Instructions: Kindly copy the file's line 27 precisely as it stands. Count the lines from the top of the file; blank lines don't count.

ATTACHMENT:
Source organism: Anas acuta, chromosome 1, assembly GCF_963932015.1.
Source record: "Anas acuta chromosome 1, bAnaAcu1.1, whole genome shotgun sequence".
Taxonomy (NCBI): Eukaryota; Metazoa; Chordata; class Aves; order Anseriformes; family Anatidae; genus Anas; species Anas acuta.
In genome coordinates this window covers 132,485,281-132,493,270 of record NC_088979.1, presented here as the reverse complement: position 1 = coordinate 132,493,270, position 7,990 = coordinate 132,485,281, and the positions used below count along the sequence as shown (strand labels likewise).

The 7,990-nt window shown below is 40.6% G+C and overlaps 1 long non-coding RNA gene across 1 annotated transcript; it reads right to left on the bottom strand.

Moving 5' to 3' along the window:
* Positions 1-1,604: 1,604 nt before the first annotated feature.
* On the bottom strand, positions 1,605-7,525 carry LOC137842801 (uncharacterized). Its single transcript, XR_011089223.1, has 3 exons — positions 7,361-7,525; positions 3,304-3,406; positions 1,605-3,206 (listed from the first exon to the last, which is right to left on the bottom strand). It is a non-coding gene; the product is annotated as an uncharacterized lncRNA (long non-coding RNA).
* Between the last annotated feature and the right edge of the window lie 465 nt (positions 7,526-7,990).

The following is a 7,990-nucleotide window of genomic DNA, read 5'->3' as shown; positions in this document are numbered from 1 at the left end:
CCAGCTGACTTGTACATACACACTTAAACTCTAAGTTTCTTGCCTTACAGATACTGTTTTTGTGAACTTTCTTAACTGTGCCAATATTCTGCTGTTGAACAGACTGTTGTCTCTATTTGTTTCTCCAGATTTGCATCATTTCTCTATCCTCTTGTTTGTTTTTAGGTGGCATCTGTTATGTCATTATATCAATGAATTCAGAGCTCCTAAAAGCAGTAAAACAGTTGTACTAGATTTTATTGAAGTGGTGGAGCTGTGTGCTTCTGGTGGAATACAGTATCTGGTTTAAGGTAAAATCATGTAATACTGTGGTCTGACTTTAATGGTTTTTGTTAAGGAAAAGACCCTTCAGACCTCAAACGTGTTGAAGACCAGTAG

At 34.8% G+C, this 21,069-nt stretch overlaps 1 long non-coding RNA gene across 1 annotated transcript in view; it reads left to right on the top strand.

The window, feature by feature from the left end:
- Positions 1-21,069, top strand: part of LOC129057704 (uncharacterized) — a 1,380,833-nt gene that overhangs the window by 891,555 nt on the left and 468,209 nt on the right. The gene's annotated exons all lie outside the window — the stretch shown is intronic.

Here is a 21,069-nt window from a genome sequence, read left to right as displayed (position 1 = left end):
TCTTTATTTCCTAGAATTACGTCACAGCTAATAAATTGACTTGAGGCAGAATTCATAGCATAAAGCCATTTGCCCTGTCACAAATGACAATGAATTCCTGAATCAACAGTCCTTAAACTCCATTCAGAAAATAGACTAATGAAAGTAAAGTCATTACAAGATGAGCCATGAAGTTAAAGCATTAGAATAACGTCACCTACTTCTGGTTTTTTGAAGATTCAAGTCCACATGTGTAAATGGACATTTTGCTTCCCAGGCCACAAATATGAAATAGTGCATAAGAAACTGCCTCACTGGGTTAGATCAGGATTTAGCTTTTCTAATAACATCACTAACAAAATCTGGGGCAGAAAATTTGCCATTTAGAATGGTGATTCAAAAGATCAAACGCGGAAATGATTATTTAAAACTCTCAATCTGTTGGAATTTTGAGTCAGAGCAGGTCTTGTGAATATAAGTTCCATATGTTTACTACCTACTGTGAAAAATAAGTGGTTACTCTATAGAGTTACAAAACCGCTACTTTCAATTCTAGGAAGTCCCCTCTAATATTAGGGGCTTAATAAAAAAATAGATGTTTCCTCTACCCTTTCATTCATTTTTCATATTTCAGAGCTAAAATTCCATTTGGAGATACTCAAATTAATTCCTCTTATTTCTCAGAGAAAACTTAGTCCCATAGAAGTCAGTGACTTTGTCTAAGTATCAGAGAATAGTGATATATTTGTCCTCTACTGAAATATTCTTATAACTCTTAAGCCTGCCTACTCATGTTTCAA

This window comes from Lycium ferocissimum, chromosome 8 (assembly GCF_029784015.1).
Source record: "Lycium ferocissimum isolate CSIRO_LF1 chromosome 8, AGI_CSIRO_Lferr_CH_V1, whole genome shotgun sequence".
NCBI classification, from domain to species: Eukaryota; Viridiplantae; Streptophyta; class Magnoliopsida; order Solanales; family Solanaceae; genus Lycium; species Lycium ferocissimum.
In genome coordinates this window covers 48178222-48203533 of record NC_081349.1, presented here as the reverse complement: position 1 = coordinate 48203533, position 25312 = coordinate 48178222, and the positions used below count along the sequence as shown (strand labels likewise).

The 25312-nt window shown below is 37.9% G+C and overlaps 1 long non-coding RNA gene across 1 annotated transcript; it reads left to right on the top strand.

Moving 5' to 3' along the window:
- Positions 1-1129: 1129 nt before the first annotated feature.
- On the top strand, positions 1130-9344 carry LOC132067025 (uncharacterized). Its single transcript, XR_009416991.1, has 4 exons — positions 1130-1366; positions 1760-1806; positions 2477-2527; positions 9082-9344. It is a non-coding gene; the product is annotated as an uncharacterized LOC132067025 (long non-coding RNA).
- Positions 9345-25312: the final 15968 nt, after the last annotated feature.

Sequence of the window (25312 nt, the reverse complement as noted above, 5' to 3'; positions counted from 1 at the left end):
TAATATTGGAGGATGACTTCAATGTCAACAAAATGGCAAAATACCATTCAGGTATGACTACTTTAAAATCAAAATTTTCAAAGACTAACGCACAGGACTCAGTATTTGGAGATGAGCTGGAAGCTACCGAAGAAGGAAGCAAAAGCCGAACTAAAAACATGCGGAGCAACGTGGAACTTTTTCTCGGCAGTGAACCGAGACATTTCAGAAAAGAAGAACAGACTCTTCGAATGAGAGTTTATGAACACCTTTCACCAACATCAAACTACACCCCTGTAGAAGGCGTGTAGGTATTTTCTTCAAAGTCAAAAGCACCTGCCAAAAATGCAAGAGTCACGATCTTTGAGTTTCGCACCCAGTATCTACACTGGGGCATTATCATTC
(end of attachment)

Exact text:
TAATATTGGAGGATGACTTCAATGTCAACAAAATGGCAAAATACCATTCAGGTATGACTACTTTAAAATCAAAATTTTCAAAGACTAACGCACAGGACTCAGTATTTGGAGATGAGCTGGAAGCTACCGAAGAAGGAAGCAAAAGCCGAACTAAAAACATGCGGAGCAACGTGGAACTTTTTCTCGGCAGTGAACCGAGACATTTCAGAAAAGAAGAACAGACTCTTCGAATGAGAGTTTATGAACACCTTTCACCAACATCAAACTACACCCCTGTAGAAGGCGTGTAGGTATTTTCTTCAAAGTCAAAAGCACCTGCCAAAAATGCAAGAGTCACGATCTTTGAGTTTCGCACCCAGTATCTACACTGGGGCATTATCATTC